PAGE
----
“These horrible & politically charged decisions coming out of the Supreme Court are shotgun blasts into the face of people that are proud to call themselves Republicans or Conservatives,” Trump wrote on Twitter after the DACA ruling.

The court’s four other conservatives including two Trump appointees, Neil Gorsuch and Brett Kavanaugh, dissented.

“Today’s decision must be recognized for what it is: an effort to avoid a politically controversial but legally correct decision,” Justice Clarence Thomas wrote in dissent.

Thomas, whose dissent was joined by Gorsuch and Justice Samuel Alito, said DACA itself was “substantively unlawful.”

Trump’s administration has argued that Obama exceeded his constitutional powers when he created DACA by executive action, bypassing Congress.

A collection of states including California and New York, people currently enrolled in DACA and civil rights groups all filed suit to block Trump’s plan to end the program. Lower courts in California, New York and the District of Columbia ruled against Trump and left DACA in place, finding that his move to revoke the program violated the Administrative Procedure Act.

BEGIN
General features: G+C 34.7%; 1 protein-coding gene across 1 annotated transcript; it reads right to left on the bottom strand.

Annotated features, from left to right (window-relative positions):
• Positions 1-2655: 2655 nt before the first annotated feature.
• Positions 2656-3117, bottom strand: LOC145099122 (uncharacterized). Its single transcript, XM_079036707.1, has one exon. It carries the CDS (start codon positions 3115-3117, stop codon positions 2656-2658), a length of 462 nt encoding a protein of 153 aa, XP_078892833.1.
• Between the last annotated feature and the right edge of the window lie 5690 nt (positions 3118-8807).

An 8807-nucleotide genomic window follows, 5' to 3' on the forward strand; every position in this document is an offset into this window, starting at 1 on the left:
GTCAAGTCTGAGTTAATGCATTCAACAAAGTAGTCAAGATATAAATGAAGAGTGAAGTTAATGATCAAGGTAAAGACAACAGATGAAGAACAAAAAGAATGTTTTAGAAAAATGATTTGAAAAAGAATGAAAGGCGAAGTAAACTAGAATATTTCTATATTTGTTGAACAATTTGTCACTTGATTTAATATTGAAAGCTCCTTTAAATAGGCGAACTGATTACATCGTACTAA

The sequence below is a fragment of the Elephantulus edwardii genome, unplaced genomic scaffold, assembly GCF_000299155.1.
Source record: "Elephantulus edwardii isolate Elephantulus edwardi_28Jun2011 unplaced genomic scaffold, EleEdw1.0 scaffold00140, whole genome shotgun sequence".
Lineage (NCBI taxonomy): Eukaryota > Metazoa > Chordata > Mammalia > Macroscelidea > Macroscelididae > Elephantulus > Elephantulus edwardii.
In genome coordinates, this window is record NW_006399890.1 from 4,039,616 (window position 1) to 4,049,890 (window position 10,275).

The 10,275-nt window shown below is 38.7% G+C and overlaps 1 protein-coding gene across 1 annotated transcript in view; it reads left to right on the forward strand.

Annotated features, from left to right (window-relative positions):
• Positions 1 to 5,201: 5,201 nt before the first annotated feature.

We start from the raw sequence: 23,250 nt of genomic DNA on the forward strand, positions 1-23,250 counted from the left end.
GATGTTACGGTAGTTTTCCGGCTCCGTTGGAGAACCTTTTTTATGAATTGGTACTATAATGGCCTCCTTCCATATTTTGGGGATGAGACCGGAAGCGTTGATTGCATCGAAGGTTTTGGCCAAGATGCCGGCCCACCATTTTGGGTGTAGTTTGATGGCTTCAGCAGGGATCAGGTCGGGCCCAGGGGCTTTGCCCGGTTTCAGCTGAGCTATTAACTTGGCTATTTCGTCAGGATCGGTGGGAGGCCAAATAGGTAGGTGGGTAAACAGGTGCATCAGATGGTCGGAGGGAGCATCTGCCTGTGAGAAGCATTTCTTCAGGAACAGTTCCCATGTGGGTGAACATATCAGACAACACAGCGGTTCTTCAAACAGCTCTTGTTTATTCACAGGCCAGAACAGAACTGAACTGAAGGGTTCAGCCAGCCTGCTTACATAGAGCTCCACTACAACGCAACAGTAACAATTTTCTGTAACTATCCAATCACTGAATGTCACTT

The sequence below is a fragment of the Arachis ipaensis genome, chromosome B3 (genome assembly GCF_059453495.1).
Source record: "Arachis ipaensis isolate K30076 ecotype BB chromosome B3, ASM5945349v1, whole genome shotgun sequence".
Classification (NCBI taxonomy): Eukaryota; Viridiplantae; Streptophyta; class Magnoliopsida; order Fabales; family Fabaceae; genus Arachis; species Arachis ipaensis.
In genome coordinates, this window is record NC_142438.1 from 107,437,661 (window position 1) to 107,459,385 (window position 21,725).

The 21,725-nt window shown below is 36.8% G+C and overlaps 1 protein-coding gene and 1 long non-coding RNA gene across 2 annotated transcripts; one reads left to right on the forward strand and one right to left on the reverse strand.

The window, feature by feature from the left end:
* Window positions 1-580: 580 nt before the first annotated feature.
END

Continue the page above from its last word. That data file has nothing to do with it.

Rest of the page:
Only one justice, liberal Sonia Sotamayor, embraced arguments made by plaintiffs that the policy may have been motivated by discriminatory bias against immigrants. Sotamayor is the court’s first Hispanic justice.

Trump has made his crackdown on legal and illegal immigration, including pursuing construction of a wall along the U.S.-Mexican border, a central part of his presidency and his 2020 re-election campaign.

‘I FEEL CONTENT’

DACA recipients and their supporters in Congress including House of Representatives Speaker Nancy Pelosi and in the business community welcomed the ruling and called for permanent protections to be enacted.